det[J] = f32 (AR)(1 + Tx + (Ty

Skew
Tx ))
AR

As we can see, all four shape parameters are present within the determinant, in addition to the half-length of the basic rectangle. For analysis,
we will be taking the determinant at the third vertex of the quadrilateral
(top-right), as that vertex has the curvilinear coordinate where = = 1.
Due to the presence of the half-length, the size of the quadrilateral will
affect its Jacobian determinant. This, plus the possibility of having negative
tapers which can actually reduce the determinant to below the determinant
of a square, have led me to suggest a new metric, Modified determinant, for
quadrilateral quality, by removing the mentioned metrics from the equation:
M odDet[J] = (AR)(1 + Tx + (Ty

Skew
Tx ))
AR

Again, we will use only the third vertex of the quadrilateral for analysis.
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Since the aspect ratio, skew, both tapers, and the Jacobian determinant
are all calculable from only the four points of a quad, these calculations can
be implemented in a relatively straight-forward way. Since quad meshes are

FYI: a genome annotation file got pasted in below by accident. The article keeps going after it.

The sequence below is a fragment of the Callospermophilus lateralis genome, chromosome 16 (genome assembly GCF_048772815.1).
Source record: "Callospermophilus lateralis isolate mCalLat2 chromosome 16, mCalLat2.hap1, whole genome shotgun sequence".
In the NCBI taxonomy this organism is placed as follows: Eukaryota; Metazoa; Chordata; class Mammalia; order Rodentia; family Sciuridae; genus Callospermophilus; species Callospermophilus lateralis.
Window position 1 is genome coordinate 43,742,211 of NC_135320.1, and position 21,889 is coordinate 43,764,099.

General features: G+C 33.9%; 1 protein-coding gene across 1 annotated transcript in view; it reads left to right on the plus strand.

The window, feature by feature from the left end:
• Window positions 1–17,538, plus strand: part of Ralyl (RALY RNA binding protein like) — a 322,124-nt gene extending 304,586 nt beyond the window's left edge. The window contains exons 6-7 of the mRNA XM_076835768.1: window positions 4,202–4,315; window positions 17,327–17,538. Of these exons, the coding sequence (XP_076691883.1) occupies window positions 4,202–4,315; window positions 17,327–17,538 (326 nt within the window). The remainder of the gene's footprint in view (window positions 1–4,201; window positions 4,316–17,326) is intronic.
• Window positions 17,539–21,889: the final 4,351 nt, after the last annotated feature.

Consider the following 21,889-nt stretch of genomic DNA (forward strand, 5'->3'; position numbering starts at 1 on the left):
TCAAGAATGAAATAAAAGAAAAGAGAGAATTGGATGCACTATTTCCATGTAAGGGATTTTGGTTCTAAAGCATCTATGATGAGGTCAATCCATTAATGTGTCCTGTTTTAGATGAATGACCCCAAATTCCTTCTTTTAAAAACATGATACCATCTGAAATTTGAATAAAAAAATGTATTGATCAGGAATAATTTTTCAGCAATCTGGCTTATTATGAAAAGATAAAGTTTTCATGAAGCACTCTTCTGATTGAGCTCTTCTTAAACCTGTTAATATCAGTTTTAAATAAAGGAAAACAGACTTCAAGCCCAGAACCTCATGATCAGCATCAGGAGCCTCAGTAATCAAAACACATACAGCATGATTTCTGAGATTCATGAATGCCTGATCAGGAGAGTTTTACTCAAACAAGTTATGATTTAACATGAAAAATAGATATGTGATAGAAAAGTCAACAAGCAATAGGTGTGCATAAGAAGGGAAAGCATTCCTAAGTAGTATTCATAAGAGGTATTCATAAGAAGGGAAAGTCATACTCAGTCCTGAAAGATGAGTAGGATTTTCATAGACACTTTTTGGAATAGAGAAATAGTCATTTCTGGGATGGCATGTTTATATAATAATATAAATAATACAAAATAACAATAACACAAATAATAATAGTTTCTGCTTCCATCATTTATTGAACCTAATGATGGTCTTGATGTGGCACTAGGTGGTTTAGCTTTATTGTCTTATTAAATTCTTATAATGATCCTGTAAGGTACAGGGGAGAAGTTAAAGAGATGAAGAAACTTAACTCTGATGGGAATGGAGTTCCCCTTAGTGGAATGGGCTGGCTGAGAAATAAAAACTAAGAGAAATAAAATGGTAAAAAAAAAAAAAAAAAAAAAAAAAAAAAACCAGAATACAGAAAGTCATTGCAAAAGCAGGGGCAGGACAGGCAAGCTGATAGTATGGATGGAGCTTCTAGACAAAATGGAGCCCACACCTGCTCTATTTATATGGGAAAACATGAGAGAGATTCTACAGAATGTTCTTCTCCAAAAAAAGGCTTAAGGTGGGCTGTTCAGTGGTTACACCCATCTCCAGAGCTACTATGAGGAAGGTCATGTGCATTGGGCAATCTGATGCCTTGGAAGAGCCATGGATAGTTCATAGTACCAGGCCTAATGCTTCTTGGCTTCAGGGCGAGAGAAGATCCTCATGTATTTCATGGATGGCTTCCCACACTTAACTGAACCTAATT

made up of quad elements by definition, I can run the CRE method over all
the quads in the mesh and find out the average of all four respective shape
elements and the Jacobian determinant.
Running the mesh generation algorithm over a set of different inputs
would yield many quad meshes derived from an algorithm. By using the
average value of the shape elements from all the quads from all the meshes
generated by a single algorithm, we can compare that average to that of other
algorithms.

3.3

Comparison Method

I have written a program that takes in a quad mesh in Geomview Object File
Format (.OFF), and outputs the average and worst metric of quads in the
mesh using the method discussed previously. Using this program, for each
mesh generation algorithm I examine, I will run and record the metrics over
several selected point sets. This includes 6 sets of points placed randomly in
various quantities (10, 50, 100, 200, 500, 1000) and a set of 303 points that
is a polygonal representation of Lake Superior. The 6 sets of random points,
once generated, is tested on all the algorithms: all the meshing algorithms
are tested on the same data set.
The metrics that I will specifically compare with are the following:
Total quads
Average/worst
Average/worst
Average/worst
Average/worst
Average/worst
Average/worst

AR
Skew value
Taper in the x-axis
Taper in the y-axis
Jacobian determinant
Modified Jacobian determinant

Comparisons and Results

The tables below show the average (Table 1) and worst (Table 2) metrics of
the resultant meshes using the specified algorithm and the specified input.

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Table 1: Average metrics

Total quads
Avg. AR
Avg. skew value
Avg. taperx
Avg. tapery
Avg. Jacobian det.
Avg. mod. det.

10 pts

50 pts